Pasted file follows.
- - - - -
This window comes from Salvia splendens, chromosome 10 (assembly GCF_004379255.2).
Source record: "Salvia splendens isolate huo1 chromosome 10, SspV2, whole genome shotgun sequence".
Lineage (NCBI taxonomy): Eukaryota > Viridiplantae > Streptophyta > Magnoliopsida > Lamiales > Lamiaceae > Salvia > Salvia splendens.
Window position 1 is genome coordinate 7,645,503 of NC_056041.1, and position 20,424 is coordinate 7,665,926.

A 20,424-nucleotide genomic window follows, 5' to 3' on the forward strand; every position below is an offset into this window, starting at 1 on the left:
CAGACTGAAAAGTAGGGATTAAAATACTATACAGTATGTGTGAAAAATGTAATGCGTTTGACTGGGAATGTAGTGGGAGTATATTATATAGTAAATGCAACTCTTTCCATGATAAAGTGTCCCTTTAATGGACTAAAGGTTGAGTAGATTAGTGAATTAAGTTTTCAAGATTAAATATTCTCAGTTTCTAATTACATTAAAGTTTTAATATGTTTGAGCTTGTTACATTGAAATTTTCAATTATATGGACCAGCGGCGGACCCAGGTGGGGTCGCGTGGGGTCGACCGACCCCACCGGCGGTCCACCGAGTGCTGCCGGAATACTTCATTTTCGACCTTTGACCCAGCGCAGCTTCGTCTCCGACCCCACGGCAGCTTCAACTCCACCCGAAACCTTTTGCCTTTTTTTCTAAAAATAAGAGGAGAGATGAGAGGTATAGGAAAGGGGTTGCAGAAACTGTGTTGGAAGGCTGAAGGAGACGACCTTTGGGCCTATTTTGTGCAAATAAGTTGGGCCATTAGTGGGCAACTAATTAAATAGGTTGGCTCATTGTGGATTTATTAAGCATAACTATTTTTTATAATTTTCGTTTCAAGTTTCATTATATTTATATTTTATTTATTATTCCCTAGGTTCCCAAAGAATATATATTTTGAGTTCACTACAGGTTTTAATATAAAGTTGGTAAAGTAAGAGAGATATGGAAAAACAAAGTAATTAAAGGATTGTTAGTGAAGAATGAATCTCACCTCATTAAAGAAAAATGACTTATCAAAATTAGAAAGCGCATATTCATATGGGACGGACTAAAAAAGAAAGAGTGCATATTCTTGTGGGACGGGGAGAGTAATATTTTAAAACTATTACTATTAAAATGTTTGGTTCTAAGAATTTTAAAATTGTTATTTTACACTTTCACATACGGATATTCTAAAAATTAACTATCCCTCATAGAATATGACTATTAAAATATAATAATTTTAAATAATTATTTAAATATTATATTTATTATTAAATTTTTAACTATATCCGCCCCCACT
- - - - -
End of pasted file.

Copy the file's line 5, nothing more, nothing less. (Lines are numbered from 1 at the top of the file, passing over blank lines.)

A 20,424-nucleotide genomic window follows, 5' to 3' on the forward strand; every position below is an offset into this window, starting at 1 on the left: